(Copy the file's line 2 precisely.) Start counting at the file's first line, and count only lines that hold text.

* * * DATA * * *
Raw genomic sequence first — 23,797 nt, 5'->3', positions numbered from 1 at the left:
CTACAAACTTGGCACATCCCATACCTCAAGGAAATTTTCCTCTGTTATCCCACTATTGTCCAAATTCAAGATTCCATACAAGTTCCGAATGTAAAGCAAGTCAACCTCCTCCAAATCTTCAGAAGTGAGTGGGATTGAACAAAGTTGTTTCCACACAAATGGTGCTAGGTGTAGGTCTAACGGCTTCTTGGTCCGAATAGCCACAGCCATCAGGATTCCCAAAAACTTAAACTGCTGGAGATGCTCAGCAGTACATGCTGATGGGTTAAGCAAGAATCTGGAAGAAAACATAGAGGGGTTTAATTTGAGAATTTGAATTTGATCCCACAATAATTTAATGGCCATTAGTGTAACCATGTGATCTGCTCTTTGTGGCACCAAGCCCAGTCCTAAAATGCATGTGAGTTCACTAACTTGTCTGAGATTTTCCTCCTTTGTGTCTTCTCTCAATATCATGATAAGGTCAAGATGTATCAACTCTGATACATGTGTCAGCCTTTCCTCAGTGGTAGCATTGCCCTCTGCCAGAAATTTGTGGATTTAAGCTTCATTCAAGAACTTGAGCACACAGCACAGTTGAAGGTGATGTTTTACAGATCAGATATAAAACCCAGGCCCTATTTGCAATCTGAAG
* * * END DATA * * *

CTACAAACTTGGCACATCCCATACCTCAAGGAAATTTTCCTCTGTTATCCCACTATTGTCCAAATTCAAGATTCCATACAAGTTCCGAATGTAAAGCAAGTCAACCTCCTCCAAATCTTCAGAAGTGAGTGGGATTGAACAAAGTTGTTTCCACACAAATGGTGCTAGGTGTAGGTCTAACGGCTTCTTGGTCCGAATAGCCACAGCCATCAGGATTCCCAAAAACTTAAACTGCTGGAGATGCTCAGCAGTACATGCTGATGGGTTAAGCAAGAATCTGGAAGAAAACATAGAGGGGTTTAATTTGAGAATTTGAATTTGATCCCACAATAATTTAATGGCCATTAGTGTAACCATGTGATCTGCTCTTTGTGGCACCAAGCCCAGTCCTAAAATGCATGTGAGTTCACTAACTTGTCTGAGATTTTCCTCCTTTGTGTCTTCTCTCAATATCATGATAAGGTCAAGATGTATCAACTCTGATACATGTGTCAGCCTTTCCTCAGTGGTAGCATTGCCCTCTGCCAGAAATTTGTGGATTTAAGCTTCATTCAAGAACTTGAGCACACAGCACAGTTGAAGGTGATGTTTTACAGATCAGATATAAAACCCAGGCCCTATTTGCAATCTGAAG